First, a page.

If you’re a fan of the iconic Willis Conover, you might consider signing this petition supporting a postage stamp in his honor.

Marie Lamb writes:

Those of us at the Willis Conover Facebook page are trying to get support for a postage stamp in honor of the great Voice of America jazz broadcaster, one of the great voices of shortwave. The recognition for this fine broadcaster and supporter of America’s music is long overdue. Please sign! Thank you–Marie Lamb.

Click here to sign.

If you’re looking for a little inspiration, listen to this superb interview with Willis Conover circa 1987 on NPR’s Weekend Edition with Scott Simon:

As you’ll hear in this interview, Willis Conover actually supported a stamp in honor of the late and great Duke Ellington. Perhaps it’s time we support a stamp honoring Willis Conover. Click here to sign the petition.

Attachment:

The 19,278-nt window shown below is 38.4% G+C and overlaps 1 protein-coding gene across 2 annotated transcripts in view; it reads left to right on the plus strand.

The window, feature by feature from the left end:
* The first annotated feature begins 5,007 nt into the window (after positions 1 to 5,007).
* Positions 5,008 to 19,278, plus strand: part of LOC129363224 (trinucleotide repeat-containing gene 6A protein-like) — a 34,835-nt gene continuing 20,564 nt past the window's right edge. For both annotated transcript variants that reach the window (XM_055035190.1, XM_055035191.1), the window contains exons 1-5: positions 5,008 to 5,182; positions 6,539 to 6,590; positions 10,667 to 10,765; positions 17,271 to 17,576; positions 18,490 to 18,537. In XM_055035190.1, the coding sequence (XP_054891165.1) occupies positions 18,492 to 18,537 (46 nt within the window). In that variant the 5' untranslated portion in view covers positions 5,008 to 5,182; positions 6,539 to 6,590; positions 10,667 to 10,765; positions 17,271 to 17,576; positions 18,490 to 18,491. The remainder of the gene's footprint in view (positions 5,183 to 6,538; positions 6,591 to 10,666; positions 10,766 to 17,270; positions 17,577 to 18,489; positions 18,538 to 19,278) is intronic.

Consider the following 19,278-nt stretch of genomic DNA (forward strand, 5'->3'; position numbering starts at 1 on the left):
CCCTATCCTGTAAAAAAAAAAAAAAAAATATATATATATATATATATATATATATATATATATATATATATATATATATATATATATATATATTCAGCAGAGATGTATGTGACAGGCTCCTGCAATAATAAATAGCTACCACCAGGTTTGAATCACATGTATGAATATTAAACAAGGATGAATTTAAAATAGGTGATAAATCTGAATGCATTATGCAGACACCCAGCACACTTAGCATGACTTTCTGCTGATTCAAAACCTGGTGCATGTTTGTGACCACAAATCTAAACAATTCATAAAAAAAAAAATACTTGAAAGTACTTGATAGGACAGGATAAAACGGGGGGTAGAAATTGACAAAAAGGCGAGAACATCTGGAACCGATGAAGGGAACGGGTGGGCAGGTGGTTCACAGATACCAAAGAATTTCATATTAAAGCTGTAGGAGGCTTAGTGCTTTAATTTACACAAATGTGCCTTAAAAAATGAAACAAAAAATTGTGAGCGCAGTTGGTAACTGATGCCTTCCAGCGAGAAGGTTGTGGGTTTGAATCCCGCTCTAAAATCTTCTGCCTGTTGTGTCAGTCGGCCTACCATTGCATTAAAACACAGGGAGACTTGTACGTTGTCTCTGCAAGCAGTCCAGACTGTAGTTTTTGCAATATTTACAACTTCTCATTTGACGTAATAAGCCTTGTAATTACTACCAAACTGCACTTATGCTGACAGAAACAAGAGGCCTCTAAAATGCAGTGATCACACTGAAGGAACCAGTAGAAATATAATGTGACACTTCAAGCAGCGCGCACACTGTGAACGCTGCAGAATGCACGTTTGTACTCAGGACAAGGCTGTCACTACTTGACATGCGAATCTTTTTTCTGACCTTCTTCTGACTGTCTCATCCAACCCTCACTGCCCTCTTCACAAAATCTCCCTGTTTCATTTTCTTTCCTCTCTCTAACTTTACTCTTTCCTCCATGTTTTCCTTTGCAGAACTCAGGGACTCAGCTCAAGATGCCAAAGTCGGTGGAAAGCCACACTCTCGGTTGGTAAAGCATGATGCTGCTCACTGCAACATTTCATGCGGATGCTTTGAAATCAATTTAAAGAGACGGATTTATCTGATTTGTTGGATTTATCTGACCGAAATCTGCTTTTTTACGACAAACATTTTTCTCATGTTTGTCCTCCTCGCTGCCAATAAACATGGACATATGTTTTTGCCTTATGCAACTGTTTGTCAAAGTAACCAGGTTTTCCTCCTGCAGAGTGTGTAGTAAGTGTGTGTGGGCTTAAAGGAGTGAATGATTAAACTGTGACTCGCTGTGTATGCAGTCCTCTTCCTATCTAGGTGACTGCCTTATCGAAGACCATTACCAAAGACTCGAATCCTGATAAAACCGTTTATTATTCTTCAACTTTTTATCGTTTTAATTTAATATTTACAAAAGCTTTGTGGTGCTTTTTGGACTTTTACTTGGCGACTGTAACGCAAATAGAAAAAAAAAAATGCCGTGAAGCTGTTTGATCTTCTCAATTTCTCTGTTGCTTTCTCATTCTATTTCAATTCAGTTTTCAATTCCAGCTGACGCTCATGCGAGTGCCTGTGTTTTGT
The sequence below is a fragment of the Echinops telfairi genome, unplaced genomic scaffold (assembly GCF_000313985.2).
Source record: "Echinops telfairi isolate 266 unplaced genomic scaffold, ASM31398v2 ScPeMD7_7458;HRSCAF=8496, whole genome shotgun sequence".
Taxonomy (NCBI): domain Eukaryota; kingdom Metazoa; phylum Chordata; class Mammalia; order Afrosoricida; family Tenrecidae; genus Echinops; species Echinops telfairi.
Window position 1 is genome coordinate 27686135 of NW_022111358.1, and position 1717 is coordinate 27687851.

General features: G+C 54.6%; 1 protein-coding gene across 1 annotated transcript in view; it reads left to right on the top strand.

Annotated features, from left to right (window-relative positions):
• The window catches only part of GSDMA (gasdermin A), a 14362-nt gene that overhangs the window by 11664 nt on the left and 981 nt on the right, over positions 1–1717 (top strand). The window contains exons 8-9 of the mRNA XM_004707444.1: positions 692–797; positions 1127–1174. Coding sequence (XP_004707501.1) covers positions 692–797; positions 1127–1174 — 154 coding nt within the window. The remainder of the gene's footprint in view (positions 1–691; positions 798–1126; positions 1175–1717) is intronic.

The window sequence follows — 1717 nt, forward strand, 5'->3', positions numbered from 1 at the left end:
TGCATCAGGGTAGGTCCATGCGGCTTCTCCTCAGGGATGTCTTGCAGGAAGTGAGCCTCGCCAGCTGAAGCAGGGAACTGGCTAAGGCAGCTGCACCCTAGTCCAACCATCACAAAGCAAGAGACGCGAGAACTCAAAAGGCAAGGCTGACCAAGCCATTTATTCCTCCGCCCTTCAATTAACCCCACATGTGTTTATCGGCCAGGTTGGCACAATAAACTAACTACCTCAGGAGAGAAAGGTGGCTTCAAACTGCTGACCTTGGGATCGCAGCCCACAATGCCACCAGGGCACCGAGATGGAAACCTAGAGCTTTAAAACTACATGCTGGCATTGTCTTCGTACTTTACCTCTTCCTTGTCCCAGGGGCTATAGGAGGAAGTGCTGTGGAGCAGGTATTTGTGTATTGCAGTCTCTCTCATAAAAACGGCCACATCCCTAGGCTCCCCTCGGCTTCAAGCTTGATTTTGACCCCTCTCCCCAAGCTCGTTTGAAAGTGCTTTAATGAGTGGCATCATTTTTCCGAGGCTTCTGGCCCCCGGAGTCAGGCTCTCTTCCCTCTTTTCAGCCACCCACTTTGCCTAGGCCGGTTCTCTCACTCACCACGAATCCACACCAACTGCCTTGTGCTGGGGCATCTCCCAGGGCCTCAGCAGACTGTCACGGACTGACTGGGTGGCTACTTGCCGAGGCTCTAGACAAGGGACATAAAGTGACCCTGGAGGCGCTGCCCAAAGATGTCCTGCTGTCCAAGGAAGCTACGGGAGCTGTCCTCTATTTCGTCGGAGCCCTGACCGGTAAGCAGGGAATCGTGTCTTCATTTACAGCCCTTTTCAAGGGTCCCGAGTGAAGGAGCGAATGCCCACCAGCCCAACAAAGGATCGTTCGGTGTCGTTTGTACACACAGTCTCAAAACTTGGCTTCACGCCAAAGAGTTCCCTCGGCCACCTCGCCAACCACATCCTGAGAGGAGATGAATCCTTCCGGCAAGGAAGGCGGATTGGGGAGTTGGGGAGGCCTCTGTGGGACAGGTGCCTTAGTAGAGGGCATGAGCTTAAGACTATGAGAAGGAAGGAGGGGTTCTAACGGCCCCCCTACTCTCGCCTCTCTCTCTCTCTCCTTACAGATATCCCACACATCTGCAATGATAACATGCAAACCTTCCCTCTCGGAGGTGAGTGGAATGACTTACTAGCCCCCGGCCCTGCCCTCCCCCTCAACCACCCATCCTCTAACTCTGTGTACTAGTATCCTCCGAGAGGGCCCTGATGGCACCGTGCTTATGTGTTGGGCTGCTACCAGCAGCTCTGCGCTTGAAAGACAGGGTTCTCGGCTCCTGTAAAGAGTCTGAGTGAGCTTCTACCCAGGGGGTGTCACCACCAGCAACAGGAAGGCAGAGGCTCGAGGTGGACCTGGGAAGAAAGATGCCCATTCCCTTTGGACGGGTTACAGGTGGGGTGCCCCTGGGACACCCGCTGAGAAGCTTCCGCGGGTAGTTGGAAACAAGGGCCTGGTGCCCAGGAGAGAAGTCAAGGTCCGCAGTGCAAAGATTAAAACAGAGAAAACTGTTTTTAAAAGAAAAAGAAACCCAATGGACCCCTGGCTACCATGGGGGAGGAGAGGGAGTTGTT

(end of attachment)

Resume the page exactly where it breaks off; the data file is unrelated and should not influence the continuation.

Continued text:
Can the VOA justify its funding?

voa logoJonathan Marks followed up his last post with two more pieces from the Media Network Vintage Vault, again, on the topic of US international broadcasting.

Jonathan writes:

Interesting to see there was opposition to RFE/RL expansion in 1992. http://jonathanmarks.libsyn.com/mn06081992radio-free-asia

And Bill Whitacre is good in this edition: http://jonathanmarks.libsyn.com/mn07051992voakorea

My question remains: can VOA still justify the funding it has? It has spent billions over the last few decades, but has little to show for it.

No doubt, with the recent loss of CEO Andy Lack and the announcement that VOA Director, David Ensor, is stepping down, the VOA is struggling to remain viable.  I don’t believe this is due to a lack of good reporters or internal innovators, rather, a lack of proper management.

Jonathan also found this recently published report titled, “Reassessing US International Broadcasting” by S. Enders Wimbush and Elizabeth M. Portale. Click here to download the full report as a PDF.